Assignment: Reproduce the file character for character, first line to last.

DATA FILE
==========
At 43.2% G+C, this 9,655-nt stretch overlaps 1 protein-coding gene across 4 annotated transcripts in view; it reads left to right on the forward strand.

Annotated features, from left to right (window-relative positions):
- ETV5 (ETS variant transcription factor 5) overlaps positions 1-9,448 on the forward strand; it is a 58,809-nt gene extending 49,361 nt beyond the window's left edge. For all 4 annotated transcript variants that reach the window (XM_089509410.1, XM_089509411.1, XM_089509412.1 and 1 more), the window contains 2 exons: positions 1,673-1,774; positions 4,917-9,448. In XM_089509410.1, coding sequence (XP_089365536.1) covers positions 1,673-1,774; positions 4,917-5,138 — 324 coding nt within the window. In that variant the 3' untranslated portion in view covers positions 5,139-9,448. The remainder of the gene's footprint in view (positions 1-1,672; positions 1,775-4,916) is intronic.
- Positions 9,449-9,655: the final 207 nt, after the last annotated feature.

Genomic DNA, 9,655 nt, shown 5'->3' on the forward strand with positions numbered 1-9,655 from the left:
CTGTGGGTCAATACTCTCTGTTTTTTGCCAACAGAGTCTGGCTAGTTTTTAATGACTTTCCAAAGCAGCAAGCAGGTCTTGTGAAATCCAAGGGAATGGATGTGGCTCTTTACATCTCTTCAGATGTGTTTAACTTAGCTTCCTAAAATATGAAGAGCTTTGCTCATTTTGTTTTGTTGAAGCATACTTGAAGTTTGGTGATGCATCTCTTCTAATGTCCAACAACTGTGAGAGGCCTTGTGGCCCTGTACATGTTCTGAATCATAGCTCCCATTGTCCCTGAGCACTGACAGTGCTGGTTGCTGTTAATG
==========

At 43.2% G+C, this 9,655-nt stretch overlaps 1 protein-coding gene across 4 annotated transcripts in view; it reads left to right on the forward strand.

Annotated features, from left to right (window-relative positions):
- ETV5 (ETS variant transcription factor 5) overlaps positions 1-9,448 on the forward strand; it is a 58,809-nt gene extending 49,361 nt beyond the window's left edge. For all 4 annotated transcript variants that reach the window (XM_089509410.1, XM_089509411.1, XM_089509412.1 and 1 more), the window contains 2 exons: positions 1,673-1,774; positions 4,917-9,448. In XM_089509410.1, coding sequence (XP_089365536.1) covers positions 1,673-1,774; positions 4,917-5,138 — 324 coding nt within the window. In that variant the 3' untranslated portion in view covers positions 5,139-9,448. The remainder of the gene's footprint in view (positions 1-1,672; positions 1,775-4,916) is intronic.
- Positions 9,449-9,655: the final 207 nt, after the last annotated feature.

Genomic DNA, 9,655 nt, shown 5'->3' on the forward strand with positions numbered 1-9,655 from the left:
CTGTGGGTCAATACTCTCTGTTTTTTGCCAACAGAGTCTGGCTAGTTTTTAATGACTTTCCAAAGCAGCAAGCAGGTCTTGTGAAATCCAAGGGAATGGATGTGGCTCTTTACATCTCTTCAGATGTGTTTAACTTAGCTTCCTAAAATATGAAGAGCTTTGCTCATTTTGTTTTGTTGAAGCATACTTGAAGTTTGGTGATGCATCTCTTCTAATGTCCAACAACTGTGAGAGGCCTTGTGGCCCTGTACATGTTCTGAATCATAGCTCCCATTGTCCCTGAGCACTGACAGTGCTGGTTGCTGTTAATG